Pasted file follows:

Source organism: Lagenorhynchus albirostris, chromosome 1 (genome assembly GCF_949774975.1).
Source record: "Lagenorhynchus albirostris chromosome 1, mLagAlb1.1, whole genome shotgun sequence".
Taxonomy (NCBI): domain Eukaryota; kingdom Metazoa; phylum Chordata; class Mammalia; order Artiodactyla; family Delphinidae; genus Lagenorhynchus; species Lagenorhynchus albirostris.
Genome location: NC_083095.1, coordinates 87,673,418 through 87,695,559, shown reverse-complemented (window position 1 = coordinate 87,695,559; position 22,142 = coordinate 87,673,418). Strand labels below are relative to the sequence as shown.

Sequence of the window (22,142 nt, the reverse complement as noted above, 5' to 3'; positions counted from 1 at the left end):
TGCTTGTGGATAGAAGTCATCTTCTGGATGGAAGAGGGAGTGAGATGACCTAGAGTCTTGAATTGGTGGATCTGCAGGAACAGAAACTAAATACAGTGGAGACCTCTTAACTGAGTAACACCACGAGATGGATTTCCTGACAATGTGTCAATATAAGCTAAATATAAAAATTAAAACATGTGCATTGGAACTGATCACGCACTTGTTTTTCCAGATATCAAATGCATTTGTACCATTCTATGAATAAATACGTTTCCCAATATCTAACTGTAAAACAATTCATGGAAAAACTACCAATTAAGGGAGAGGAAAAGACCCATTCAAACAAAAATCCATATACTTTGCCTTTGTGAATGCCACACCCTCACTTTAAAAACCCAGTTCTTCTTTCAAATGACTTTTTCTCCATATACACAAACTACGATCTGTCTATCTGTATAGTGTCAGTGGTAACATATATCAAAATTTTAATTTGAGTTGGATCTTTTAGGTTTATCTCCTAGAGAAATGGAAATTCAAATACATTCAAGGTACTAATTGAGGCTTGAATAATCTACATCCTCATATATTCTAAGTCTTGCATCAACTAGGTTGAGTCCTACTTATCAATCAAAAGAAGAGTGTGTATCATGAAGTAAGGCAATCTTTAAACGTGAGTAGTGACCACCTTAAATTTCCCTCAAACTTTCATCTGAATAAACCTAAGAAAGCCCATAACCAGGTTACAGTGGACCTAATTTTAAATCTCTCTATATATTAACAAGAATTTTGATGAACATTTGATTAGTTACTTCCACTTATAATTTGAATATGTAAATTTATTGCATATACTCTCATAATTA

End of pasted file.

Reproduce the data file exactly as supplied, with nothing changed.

Source organism: Lagenorhynchus albirostris, chromosome 1 (genome assembly GCF_949774975.1).
Source record: "Lagenorhynchus albirostris chromosome 1, mLagAlb1.1, whole genome shotgun sequence".
Taxonomy (NCBI): domain Eukaryota; kingdom Metazoa; phylum Chordata; class Mammalia; order Artiodactyla; family Delphinidae; genus Lagenorhynchus; species Lagenorhynchus albirostris.
Genome location: NC_083095.1, coordinates 87,673,418 through 87,695,559, shown reverse-complemented (window position 1 = coordinate 87,695,559; position 22,142 = coordinate 87,673,418). Strand labels below are relative to the sequence as shown.

Sequence of the window (22,142 nt, the reverse complement as noted above, 5' to 3'; positions counted from 1 at the left end):
TGCTTGTGGATAGAAGTCATCTTCTGGATGGAAGAGGGAGTGAGATGACCTAGAGTCTTGAATTGGTGGATCTGCAGGAACAGAAACTAAATACAGTGGAGACCTCTTAACTGAGTAACACCACGAGATGGATTTCCTGACAATGTGTCAATATAAGCTAAATATAAAAATTAAAACATGTGCATTGGAACTGATCACGCACTTGTTTTTCCAGATATCAAATGCATTTGTACCATTCTATGAATAAATACGTTTCCCAATATCTAACTGTAAAACAATTCATGGAAAAACTACCAATTAAGGGAGAGGAAAAGACCCATTCAAACAAAAATCCATATACTTTGCCTTTGTGAATGCCACACCCTCACTTTAAAAACCCAGTTCTTCTTTCAAATGACTTTTTCTCCATATACACAAACTACGATCTGTCTATCTGTATAGTGTCAGTGGTAACATATATCAAAATTTTAATTTGAGTTGGATCTTTTAGGTTTATCTCCTAGAGAAATGGAAATTCAAATACATTCAAGGTACTAATTGAGGCTTGAATAATCTACATCCTCATATATTCTAAGTCTTGCATCAACTAGGTTGAGTCCTACTTATCAATCAAAAGAAGAGTGTGTATCATGAAGTAAGGCAATCTTTAAACGTGAGTAGTGACCACCTTAAATTTCCCTCAAACTTTCATCTGAATAAACCTAAGAAAGCCCATAACCAGGTTACAGTGGACCTAATTTTAAATCTCTCTATATATTAACAAGAATTTTGATGAACATTTGATTAGTTACTTCCACTTATAATTTGAATATGTAAATTTATTGCATATACTCTCATAATTA